Voters awake from their quadrennial slumber about this time every fourth year to prepare themselves for the business of electing a president. We cast all our cares and concerns on a man or woman we think can save us from our excesses, our personal responsibilities, our enemies here and abroad.
By the time the election rolls around, most know very little about the man or woman who gets their vote. We simply don’t care enough to reach beyond the rhetoric. We pick the one who looks, sounds or acts more like the Superman (or Superwoman) we would like him to become.
Is it any wonder our country is in such a mess?
Frankly, this year, I would rather cast a vote for NOTA (none of the above). However, the consequences of doing that are much too grave.
The truth is, the most important job of a head of state is his or her judicial selections, who will be at their posts serving justice or wrecking havoc long after the next president leaves office.
Our Founding Fathers wisely created three coequal branches of government, each with important checks against the other two. This little wrinkle in our experiment with democracy is the primary reason our Constitution has stood the test of time.
What would happen, if two of those branches become one and the same? It would be the death knell of the United States of America.
Our Constitution guarantees that everyone receives “equal protection” under the law, whether he or she is poor or (horrors) rich, minority or (horrors) just an average white male.
Barack Obama and liberals – like the Clintons – want to change that. In their view, the Constitution is like Play-Doh (they refer to it as a “living instrument”) that can be shaped and pounded into any form to serve the idea du jour of social justice.
Truth is most of the problems in our country can be directly traced to activists judges who effectively made laws that never could have been approved by a Congress directly responsible to the people.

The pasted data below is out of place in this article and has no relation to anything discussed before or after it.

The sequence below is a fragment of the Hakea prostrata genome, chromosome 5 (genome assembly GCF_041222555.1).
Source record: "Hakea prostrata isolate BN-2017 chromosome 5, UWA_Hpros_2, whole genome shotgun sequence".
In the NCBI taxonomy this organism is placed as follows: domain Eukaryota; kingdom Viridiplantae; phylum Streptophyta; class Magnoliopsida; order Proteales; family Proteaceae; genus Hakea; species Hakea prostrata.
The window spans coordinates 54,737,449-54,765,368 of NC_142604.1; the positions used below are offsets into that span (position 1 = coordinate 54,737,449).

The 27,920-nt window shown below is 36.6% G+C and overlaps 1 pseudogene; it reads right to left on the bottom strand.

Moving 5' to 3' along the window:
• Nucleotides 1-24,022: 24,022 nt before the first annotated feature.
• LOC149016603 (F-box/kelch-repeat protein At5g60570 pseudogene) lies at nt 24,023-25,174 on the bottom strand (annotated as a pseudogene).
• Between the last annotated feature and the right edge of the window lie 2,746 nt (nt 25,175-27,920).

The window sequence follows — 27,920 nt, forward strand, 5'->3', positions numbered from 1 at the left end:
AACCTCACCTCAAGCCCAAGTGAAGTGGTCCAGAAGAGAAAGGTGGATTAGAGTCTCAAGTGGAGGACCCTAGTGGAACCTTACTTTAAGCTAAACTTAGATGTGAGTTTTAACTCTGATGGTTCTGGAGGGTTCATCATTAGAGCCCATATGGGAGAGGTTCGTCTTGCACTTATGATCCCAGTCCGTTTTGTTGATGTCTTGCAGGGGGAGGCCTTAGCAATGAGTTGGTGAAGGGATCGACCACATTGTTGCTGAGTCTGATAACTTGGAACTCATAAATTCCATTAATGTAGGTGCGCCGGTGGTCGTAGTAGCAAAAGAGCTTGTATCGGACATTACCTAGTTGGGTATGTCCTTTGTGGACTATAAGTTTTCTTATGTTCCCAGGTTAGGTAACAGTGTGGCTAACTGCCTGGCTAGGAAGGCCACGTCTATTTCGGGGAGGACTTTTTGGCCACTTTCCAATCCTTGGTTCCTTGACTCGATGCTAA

While I disagree with John McCain on many issues, he puts his judicial philosophy on his website: In appointing judges, McCain would not only insist on “persons who were faithful to the Constitution, but persons who had a record that demonstrated that fidelity.”
Barack Obama is not that forthcoming. There is no mention on his website of the important role of the judiciary or how he would go about filling vacancies on the bench. However, he issued this statement through spokesman Tommy Vietor: “Barack Obama has always believed that our courts should stand up for social and economic justice, and what’s truly elitist is to appoint judges who will protect the powerful and leave ordinary Americans to fend for themselves.”
Did you get that?
Judges are to mete out “social and economic justice.” In this economy, it’s not who is right or wrong. A jurist should consider a person’s bank balance, race or gender, or perhaps the size of a person’s house, then rule in favor of the little guy or a member of a minority group.
When CNN’s Wolf Blitzer tried to pin Obama down on his “vision” for the Supreme Court, Obama admitted that, in cases where the law is not crystal clear, he would apply the Play-Doh principle. “(T)he judge has to, then, bring in his or her own perspectives, his ethics, his or her moral bearings.”
Obama has given us a clue as to the type of justices he would appoint. He admires Breyer, Ginsburg and Souter – three of the biggest activists on the high court. On Monday, the latter two were the only dissenters in U.S. v. Williams, a case that upheld a law that punishes people who promote child pornography on the Internet.
Yes, liberals are fond of saying they do it all “for the children,” but when it comes to protecting them from pedophiles, their activist judges are always willing to throw the kids under the train in the name of “free speech.”
All of us have issues we consider important, but justice is not about picking jurists we think will rule in our favor on those issues. It is about upholding the Constitution! When there is a doubt about whether some law passes constitutional muster, strict constructionists attempt to abide by the original intent of the framers.
Our forefathers made it possible to amend the Constitution, but it was never meant to be easy. When activist judges apply the Play-Doh principle, the end result is more like Silly Putty.
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